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Interventions with fathers

Understanding violence as a parenting choice

Fathers who are controlling and violent towards their partner may adopt certain parenting styles that place children at risk. When assessing risk to a child, it is essential to assess his parenting practices and not just his violence towards the mother.

Even if he stops using violence towards his partner, his parenting practices may still hurt the children.

It is also important not to separate his violence from his parenting — domestic violence is a parenting choice. It is not possible to be ‘a good dad’ when perpetrating domestic violence.


Refer to the resource below to learn more about interventions with fathers:

Resource—Invisible practices: Intervention with fathers who use violence


‘Well, when we moved up to live with him, like there was a lot of rules. I couldn’t play out in the garden … I don’t really know why there was a lot of rules, and if we were sporting [having fun playing] he’d go angry. There’d be fights a lot of the time, but other days he’d be nice and all, but he kinda changed a lot of the time.’
Hazel, 10- years- old, remembers in 'Listening to children: Children’s stories of domestic violence (2007)'

Practice tool: Not valuing children wheel

This tool assists us to understand perpetrators’ patterns of behaviour and the impacts on the children, the non-offending parent and the functioning of the family.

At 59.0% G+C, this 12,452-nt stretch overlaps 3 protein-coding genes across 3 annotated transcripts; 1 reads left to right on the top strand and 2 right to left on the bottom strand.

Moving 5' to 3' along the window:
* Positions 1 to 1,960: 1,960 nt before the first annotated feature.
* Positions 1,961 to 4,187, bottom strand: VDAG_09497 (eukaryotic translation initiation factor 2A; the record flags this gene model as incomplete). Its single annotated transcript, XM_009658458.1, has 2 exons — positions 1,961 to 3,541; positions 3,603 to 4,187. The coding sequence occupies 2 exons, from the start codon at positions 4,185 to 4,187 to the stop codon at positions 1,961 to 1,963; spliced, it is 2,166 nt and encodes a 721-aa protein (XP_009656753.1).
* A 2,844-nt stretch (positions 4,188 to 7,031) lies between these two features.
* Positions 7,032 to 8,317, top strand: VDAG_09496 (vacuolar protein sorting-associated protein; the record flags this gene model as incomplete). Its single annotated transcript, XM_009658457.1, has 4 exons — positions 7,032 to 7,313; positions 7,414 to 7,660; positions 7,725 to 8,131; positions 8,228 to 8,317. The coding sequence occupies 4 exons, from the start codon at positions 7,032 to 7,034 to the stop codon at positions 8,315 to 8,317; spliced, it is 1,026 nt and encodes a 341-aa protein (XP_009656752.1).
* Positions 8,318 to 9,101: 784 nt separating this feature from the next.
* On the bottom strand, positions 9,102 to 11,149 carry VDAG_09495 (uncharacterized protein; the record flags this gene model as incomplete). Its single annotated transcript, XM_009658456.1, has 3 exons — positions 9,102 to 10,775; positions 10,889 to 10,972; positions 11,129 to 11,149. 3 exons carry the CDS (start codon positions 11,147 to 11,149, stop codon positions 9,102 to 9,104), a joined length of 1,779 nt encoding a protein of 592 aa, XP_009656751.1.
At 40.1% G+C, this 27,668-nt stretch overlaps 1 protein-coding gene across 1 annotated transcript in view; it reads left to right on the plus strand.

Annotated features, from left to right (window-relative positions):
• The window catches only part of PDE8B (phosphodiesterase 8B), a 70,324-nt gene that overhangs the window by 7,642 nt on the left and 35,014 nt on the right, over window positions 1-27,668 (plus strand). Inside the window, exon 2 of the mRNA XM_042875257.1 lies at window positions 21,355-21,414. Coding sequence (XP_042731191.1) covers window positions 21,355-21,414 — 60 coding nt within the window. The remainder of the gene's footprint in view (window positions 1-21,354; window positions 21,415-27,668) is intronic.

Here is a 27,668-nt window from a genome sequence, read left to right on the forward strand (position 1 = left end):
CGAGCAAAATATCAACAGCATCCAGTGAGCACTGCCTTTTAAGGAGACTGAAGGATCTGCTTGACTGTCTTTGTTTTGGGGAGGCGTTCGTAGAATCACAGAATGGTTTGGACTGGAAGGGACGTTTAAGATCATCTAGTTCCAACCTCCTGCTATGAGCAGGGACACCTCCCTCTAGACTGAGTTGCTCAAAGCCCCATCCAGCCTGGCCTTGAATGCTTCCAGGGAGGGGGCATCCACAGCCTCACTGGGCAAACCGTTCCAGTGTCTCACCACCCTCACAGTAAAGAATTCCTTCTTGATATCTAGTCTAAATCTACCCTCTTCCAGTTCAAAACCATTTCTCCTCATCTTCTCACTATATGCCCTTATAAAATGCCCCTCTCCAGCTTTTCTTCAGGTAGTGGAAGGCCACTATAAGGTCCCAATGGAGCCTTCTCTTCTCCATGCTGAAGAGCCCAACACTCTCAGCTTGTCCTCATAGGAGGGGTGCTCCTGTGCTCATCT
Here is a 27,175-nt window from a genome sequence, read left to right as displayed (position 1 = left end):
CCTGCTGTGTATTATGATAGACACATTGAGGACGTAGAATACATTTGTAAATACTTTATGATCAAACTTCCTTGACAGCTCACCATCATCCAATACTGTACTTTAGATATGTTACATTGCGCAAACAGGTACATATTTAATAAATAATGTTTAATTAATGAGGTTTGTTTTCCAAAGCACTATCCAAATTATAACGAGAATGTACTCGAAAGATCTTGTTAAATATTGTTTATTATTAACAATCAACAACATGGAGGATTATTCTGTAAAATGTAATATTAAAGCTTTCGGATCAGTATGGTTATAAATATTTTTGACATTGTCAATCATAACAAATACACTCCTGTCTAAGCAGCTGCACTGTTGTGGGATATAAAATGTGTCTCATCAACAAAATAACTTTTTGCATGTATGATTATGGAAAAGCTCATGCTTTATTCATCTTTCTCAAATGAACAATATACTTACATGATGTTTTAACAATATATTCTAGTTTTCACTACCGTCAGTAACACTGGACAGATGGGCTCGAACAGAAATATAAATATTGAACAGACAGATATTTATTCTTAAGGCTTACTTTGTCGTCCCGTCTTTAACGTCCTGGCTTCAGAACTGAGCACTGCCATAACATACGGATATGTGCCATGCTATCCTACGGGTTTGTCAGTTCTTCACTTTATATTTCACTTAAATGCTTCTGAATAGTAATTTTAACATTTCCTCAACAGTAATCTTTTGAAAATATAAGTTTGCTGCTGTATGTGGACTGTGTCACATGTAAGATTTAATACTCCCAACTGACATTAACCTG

(Adapted from Power and Control Wheel—Not Valuing Children (created by the Domestic Abuse Intervention Project, Duluth, MN, by Dr Katreena Scott, Caring Dads, Lead program developer). For an electronic copy, visit Not valuing children).

Common parenting styles in violent men

His parenting style Examples
  • expecting to be obeyed
  • intolerant of children’s behaviour or needs
  • unwilling to accept feedback, advice or criticism from family members
  • setting unrealistic and unfair rules
Disinterest, neglect and irresponsibility
  • unaffectionate
  • taking no responsibility when it comes to caring for a child’s needs
  • paying no or little attention to the child
Unrealistic expectations
  • expecting behaviour that does not match up with the child’s age or stage of development (such as getting angry at a toddler who spills food or a baby who cries)
  • expecting a child not to be upset by verbal abuse or when they see or hear an assault
Sabotaging the mother
  • insulting, degrading and ridiculing a mother in relation to her role as a mother. (He may do this in front of the child.)
  • overruling a mother’s decisions about her child, saying a child cannot do something when their mother has said they can.
  • being unwilling to change his lifestyle to match up with his child’s needs
  • being insensitive to a child’s feelings and experiences
  • having no emotional boundaries when it comes to the children
  • making theatrical displays of his own distress
  • taking personal credit for the successes of his children and blaming their mother if the child fails
  • confusing the child or alienating them from their mother by blaming her for everything
  • making a child lose trust in their mother or their mother’s ability to care for them
Performing under scrutiny
  • being gentle and caring in public or during supervised visits
  • being attentive and apologetic when she threatens to leave the relationship.

Bancroft & Silverman, 2011

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